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Letters to the editor


The need for engagement

As a criminologist who does research that often involves police, I sometimes feel the need (particularly of late) to remind folks that there are lots of ways to achieve social justice ends (“Carleton U, the police, and the new academic isolationism,” University Affairs online, August 31). Some of these ways involve working outside of formal state-based systems, while others involve direct engagement with the system and system players. No one approach is better than the other – both are necessary and important means of addressing pressing social issues, building the knowledge base, and helping to bolster evidence-based policy and practice. Further, I believe that it is my job to teach my students how to think, not what to think – and limiting placement opportunities smacks of the latter.

Sara K. Thompson
Dr. Thompson is a professor of criminology at Ryerson University.


Withdrawal is not the answer

As a professor at Wilfrid Laurier University and program coordinator for the policing and public safety undergraduate and graduate programs (and a retired police officer), I completely agree with Dr. Haggerty (“Carleton U, the police, and the new academic isolationism,” University Affairs online, August 31). Withdrawing from the conversation and refusing to engage in creating positive change, yet criticizing from afar, is hypocritical and elitist. As Henry Ford once stated, “Don’t just tell me the problem, tell me the solution.”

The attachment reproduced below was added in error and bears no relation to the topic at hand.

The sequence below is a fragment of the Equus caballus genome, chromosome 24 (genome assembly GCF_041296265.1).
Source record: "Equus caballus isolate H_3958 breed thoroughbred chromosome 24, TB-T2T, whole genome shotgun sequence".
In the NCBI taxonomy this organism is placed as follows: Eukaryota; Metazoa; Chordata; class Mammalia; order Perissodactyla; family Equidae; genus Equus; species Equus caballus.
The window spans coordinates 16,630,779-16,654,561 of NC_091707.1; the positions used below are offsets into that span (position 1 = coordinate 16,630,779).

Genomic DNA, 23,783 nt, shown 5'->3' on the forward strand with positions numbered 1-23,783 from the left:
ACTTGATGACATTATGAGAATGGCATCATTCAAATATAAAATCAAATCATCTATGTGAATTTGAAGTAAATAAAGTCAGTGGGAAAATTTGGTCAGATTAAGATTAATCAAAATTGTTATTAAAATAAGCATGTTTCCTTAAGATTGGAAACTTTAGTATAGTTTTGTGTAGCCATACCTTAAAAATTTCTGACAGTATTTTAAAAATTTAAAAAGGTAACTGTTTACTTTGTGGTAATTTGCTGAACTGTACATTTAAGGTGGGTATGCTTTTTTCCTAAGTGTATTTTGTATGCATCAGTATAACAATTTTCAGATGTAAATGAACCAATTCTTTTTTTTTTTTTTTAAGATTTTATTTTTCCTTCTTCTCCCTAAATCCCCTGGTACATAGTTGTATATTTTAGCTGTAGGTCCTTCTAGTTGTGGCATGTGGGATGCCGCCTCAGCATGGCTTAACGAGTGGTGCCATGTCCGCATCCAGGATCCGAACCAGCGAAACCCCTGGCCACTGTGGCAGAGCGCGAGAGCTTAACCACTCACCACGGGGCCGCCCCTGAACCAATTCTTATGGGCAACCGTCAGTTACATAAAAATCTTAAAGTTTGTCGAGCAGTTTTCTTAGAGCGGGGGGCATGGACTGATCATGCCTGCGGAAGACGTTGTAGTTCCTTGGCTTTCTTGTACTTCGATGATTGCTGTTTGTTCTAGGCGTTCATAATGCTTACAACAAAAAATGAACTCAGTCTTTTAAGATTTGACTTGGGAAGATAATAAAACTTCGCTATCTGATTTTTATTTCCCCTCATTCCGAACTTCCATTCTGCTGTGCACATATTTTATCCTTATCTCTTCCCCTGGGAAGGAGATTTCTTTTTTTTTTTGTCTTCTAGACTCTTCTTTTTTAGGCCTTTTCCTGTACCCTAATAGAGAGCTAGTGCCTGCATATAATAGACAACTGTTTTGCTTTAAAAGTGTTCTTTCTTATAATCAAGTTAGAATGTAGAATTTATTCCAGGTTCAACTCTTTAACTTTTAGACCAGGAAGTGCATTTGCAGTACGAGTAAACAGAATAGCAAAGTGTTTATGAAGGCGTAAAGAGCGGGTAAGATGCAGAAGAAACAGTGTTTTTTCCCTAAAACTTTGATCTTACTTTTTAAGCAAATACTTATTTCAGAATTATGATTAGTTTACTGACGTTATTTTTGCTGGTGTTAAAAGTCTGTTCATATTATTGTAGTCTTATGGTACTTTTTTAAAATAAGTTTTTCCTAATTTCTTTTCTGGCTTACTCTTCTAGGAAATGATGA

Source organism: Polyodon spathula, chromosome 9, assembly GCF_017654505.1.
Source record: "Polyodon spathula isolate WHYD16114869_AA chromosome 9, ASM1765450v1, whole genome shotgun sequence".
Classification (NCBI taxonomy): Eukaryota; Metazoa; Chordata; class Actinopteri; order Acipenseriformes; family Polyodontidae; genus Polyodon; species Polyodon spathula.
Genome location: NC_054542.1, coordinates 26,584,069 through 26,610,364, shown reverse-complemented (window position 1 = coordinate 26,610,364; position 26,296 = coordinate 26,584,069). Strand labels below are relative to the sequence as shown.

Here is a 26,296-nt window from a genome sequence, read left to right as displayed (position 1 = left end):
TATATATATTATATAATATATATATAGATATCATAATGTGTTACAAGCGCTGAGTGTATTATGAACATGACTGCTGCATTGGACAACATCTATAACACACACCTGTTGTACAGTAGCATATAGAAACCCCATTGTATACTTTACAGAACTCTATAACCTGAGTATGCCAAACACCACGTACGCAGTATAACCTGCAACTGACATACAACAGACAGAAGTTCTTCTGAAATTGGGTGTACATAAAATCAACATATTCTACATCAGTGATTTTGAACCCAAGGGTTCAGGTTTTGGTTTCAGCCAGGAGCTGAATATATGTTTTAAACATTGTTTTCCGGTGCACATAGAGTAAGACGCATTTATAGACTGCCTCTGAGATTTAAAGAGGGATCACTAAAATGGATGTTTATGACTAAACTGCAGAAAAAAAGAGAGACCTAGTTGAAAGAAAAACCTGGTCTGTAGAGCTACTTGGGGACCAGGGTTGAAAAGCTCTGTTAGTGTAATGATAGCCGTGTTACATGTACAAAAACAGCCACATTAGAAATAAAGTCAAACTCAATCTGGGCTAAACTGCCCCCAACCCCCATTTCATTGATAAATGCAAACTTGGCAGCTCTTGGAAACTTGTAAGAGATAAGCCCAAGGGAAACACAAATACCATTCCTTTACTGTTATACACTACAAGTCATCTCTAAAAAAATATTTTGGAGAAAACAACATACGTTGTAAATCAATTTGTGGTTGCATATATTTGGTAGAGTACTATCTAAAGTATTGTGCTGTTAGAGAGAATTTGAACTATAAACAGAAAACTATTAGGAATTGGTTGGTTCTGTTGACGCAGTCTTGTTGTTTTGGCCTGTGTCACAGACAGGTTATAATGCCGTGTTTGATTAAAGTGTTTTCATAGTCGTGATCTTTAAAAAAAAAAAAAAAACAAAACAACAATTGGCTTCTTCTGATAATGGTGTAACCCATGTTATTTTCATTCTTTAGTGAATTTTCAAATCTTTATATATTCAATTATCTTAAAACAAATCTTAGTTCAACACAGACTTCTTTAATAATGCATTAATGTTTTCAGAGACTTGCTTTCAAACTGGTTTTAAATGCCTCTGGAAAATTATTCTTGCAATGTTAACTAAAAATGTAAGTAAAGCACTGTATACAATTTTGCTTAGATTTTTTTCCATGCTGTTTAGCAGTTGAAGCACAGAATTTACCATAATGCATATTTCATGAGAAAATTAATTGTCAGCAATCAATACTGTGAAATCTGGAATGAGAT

Scott Blandford
Dr. Blandford is an assistant professor in the faculty of human and social sciences at Wilfrid Laurier University.


Graduate students’ experiences

The author makes a number of valid points. I agree with what he says (“The PhD conversion experience,” by Paul Yachnin, University Affairs online, September 30). What is depressing is that none of this is new. Lack of academic employment for PhD graduates has been a problem for at least two decades. I’m glad I turned down a one-year sessional appointment 21 years ago and, a new doctorate in hand, enrolled in a B.Ed. program (and attended classes with my students from the previous year). It was not an easy decision, and it led to odd looks from colleagues (I was leaving the cult, to borrow the author’s metaphor). However, this decision led to years of steady, enjoyable, full-time employment with a pension, benefits and a good salary. It hasn’t prevented my research and writing (although I admit that working Monday to Friday from 7 a.m. to 4 p.m., or later, does pose problems).

One issue the author doesn’t address is hiring practices. Universities tend to hire people who are solidly on the academic track and possess little to no varied work experience. Doctoral students, accordingly, only learn how to get jobs in academia because that is the only job market their professors understand. With all the (much needed) talk about hiring diversity, universities should start considering the diversity of their employees’ work experience. Imagine hiring a university professor who worked at a different job (or two) for 10 or 15 years before entering academia. They would bring a wealth of experience to their graduate students, and they could demonstrate how graduate degrees are applicable outside of the university. They could connect students to job opportunities and provide advice on building a CV that appeals to more than departmental hiring committees. One of the goals of hiring diversity is to bring a range of experiences into universities. Imagine the diversity of life experience this type of hiring might bring into a university.